The joystick has a voltage offset control which can offset up or down, so you can make its output go from -7V (full negative offset) to 0V, or 0V to +7V (full positive offset), or anything in between.  If the joystick's voltage offset control is kept centered (-3.5V to +3.5V), then at the Blacet VCO's +/- Oct input, fully left = -1 Oct, centered = normal, fully right = +1 Oct.  The joystick was kept mostly left so I could add 1 or 2 octaves as I chose.

the basic patch

The patch which was the basis for these examples is shown below. Of course, the sequencers, quantizer, A-146 LFO to VC Decay, and filters are not necessary to use the Blacet VCO2100 octave shift function.   

  These examples are mainly about the +/- 1 Octave Shift feature.  This feature really appeals to me.   See, I am not really a “keyboard player”.   Although I have many keyboards, I’m not the kind of performer that you might see sit at a piano or jam with a jazz band.  My work tends to be controlled randomization to some degree.  That’s not to say that songs I’ve worked on don’t have me actually playing a lead…. but more often than not, I sequence.  Sometimes, I arpeggiate.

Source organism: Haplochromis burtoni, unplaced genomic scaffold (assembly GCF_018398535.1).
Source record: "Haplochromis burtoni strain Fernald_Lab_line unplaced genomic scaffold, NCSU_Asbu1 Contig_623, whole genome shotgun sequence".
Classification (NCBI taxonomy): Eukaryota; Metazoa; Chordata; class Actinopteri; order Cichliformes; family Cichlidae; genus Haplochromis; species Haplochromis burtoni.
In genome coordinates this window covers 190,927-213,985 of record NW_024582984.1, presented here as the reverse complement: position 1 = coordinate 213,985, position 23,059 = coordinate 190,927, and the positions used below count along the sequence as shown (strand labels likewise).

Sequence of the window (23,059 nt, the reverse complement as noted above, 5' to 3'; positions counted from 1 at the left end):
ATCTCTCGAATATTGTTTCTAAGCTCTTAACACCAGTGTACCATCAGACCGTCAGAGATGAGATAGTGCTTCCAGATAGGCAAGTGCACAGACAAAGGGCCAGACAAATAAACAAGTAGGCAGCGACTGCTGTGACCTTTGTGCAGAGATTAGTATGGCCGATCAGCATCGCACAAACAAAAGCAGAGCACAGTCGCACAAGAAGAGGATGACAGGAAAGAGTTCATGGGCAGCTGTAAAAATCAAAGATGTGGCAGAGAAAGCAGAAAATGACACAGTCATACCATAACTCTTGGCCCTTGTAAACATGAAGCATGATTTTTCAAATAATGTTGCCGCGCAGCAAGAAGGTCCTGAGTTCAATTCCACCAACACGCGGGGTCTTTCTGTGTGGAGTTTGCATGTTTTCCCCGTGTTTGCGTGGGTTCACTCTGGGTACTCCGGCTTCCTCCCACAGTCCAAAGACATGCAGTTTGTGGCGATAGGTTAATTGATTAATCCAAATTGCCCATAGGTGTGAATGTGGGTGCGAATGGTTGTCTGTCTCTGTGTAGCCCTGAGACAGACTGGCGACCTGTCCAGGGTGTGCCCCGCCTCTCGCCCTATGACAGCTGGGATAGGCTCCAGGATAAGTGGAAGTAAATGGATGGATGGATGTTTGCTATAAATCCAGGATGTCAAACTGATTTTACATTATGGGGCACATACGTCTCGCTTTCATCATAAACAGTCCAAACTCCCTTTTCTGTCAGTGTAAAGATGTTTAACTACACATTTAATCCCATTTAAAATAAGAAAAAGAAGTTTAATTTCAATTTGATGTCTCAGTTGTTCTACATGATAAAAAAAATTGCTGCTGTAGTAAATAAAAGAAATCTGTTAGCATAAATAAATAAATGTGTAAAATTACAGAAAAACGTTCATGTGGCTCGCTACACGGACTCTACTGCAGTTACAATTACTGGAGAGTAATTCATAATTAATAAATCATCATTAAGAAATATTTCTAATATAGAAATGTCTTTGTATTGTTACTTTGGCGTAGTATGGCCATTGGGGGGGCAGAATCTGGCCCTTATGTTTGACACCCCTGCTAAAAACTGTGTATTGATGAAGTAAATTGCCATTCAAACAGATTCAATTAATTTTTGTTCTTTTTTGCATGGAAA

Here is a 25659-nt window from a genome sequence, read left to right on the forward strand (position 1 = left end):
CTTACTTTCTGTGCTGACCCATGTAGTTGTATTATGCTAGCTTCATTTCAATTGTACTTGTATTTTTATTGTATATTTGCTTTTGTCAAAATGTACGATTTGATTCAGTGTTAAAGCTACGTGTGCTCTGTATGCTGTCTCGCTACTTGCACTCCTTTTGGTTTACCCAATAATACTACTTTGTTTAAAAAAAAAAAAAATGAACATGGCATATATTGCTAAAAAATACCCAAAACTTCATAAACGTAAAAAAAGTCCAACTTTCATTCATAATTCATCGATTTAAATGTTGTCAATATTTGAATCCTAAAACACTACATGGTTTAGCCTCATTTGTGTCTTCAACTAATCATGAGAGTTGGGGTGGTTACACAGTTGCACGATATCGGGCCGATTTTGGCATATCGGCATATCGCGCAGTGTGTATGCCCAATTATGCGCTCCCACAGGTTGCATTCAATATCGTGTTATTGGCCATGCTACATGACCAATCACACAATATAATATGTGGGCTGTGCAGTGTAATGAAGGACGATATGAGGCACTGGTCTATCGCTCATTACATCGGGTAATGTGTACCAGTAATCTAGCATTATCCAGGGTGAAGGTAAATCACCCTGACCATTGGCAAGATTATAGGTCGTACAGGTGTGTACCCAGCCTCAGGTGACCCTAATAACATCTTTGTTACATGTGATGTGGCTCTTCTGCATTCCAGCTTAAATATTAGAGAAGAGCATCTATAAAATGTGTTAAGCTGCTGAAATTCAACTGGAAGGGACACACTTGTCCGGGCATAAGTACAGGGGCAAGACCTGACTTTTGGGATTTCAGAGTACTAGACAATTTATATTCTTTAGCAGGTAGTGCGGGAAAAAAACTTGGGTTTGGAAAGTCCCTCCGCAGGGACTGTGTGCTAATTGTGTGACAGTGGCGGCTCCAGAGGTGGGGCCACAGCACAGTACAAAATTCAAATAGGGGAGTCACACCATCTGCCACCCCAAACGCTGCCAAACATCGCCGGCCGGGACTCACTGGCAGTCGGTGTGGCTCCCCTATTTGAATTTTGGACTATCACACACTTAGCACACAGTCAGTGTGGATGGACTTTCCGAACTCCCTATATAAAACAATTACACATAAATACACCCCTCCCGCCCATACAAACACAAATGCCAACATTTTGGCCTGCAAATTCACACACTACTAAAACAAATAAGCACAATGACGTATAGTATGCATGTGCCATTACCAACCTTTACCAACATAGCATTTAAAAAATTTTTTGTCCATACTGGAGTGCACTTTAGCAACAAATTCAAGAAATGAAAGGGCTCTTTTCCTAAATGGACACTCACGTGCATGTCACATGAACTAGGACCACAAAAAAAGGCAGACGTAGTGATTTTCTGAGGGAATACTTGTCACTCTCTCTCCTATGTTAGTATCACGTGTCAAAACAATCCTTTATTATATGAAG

Usually if a machine has an arpeggiator, it is equipped with a variety of settings to widen the possibilities beyond just repeating a few notes.  You may be able to select whether the notes go Up, Down, Up+Down or perhaps even Random.    There is often the ability to have your notes repeat in other octaves, not just the keys you are holding (C1,D1,E1, F1,->C2,D2,E2,F2,->C3,D3,E3,F3 and then back to C1).  It is possible to do this with a combination of modules like Voltage Control Source, a Sequential Switch, analog sequencers, and the Blacet Scanner 2600  but .....

Doepfer A-174 Joystick module

.... by using a Blacet VCO2100, the task of octave shifting is handled right in the VCO itself because the switches and reference voltages are built-in.  All you need to add is a modulation source (like an LFO or Joystick) to the VCO2100 +/- Oct Input.  This enables you to control the pitch of the VCO with a keyboard or sequencer by its 1V/Oct input while controlling the "octave shift" separately via the +/- Oct input.  
As previously mentioned, the source just needs to be able to swing from below -2.5V to above +2.5V.  So, 
if you have the modules to invert, offset and amplify CV signals, there really is no limit to the control devices you can employ: sequencers, ADSR, follower, min/max, theremin ....     

How I used the LFO for Octave Shift